Monday, November 11, 2013

Collections, Pt 2

Most of the things I am listing as collections are more like wannabe collections. I may have two or if I am really lucky three of an item. Some, like the whitework I mentioned in Friday's blog post are nonexistent in my household but coveted nonetheless. The exception to these sparse collections would be my vintage valentines, of which I have quite a few. The majority of them came from my Grandmother Theresa when she passed away but I have acquired some of them through Ebay and a killer estate sale. I will save a post on these until February. 

Cocktail Napkins

If you watch Mad Men then you are probably familiar with the popular cocktail hour of the 50s and 60s. Long before there were .99 cent packages of paper napkins, there were dainty and festive cloth cocktail napkins. I have a few of these napkins, mostly florals but they can be found sporting figurals, themes (like Texas or bugs), embroidered and by specific designers.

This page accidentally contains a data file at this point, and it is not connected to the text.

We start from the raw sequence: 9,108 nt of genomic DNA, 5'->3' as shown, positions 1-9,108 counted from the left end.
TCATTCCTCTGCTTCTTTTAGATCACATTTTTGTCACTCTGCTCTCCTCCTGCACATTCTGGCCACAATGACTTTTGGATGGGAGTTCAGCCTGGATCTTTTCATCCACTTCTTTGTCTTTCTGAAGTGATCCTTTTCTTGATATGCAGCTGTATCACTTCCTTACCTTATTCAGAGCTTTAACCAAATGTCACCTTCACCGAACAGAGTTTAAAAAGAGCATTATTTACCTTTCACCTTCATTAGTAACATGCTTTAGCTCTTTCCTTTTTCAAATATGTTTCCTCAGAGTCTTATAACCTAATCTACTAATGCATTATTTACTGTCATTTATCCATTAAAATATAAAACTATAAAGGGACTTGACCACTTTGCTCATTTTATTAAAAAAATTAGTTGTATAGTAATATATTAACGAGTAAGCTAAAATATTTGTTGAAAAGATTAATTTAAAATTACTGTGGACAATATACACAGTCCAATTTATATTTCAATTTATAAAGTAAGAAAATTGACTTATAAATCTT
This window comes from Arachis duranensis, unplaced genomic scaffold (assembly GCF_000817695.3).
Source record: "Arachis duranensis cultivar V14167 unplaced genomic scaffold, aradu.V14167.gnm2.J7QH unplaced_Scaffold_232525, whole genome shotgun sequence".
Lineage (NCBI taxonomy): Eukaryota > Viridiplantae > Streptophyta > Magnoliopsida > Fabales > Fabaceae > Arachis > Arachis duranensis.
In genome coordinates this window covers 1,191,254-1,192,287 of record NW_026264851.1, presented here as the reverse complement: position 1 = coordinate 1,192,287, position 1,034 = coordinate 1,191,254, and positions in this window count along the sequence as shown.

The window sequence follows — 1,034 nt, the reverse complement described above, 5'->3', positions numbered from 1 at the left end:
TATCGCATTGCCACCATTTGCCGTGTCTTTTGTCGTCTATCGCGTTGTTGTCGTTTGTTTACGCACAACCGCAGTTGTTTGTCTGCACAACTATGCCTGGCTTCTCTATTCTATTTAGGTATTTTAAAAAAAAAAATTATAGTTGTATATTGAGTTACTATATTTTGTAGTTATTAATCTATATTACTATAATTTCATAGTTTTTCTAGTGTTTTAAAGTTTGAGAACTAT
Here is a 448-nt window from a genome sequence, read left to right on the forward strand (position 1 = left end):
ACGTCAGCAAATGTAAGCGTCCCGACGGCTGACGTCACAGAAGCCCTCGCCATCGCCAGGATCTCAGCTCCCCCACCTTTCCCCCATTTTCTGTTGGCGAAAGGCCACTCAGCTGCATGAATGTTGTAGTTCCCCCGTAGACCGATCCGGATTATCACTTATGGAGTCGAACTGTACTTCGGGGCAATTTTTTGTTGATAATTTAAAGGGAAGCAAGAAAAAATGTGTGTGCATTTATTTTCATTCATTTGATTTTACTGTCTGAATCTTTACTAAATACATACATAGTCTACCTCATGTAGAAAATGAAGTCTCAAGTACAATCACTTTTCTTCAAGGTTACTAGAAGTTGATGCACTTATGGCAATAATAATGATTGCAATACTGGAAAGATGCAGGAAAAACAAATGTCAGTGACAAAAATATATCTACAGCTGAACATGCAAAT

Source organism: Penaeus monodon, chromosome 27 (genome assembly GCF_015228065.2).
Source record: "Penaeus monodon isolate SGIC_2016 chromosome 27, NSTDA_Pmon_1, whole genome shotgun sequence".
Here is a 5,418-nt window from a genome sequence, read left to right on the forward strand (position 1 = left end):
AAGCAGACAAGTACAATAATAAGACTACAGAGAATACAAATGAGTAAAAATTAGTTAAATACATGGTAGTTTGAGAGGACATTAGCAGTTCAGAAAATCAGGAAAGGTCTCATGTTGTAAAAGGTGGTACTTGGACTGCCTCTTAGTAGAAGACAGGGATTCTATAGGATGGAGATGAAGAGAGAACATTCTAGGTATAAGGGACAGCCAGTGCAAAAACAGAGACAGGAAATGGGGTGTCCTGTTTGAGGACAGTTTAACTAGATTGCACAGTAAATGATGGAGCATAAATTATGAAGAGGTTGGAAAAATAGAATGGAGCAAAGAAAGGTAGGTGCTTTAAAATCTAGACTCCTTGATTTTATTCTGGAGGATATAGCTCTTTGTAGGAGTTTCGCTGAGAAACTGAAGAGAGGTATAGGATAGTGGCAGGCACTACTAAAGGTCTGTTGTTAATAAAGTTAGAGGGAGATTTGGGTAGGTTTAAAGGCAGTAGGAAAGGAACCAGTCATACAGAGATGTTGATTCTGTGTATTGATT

Vintage Pyrex

These dishes remind me of my grandmother. Actually, my mother even used them which highlights the durability factor of a Pyrex dish.  They came out in the 1940s and new patterns and colors were introduced through the 1970s. Most Pyrex today is clear. I run across vintage Pyrex fairly frequently but I have found they are usually priced pretty high.

Here is a great Pyrex identification guide.



Have I ever wore an apron while cooking? Nope. That doesn't stop me from collecting them though. Aprons can fall into three categories: work, everyday, and entertaining. You can usually by the frills and finery an entertaining apron from the other two categories. Work aprons will almost always show their wear. During the 60s and 70s, aprons became a symbol of oppression to some feminists and their popularity waned. I find them irresistible.

Turkey ChinaQuite fitting for this month! Produced in England starting in the 1870s, turkey transferware was the answer to a middle class need for Thanksgiving china. The process of transferring the pattern or image is quite delicate and helps explain the high price of these collectibles, even back when they were new. I do not own any Turkey transferware but I am on the lookout!!


Homespun is textiles spun in the home during the 19th century and turned into bedding, table lines, clothing and grain bags. Beautiful simplicity. You will often find it with red, blue, or mustard striping. It is highly reproduced today so if you are shelling out big bucks, you will definitely want to make sure of its authenticity.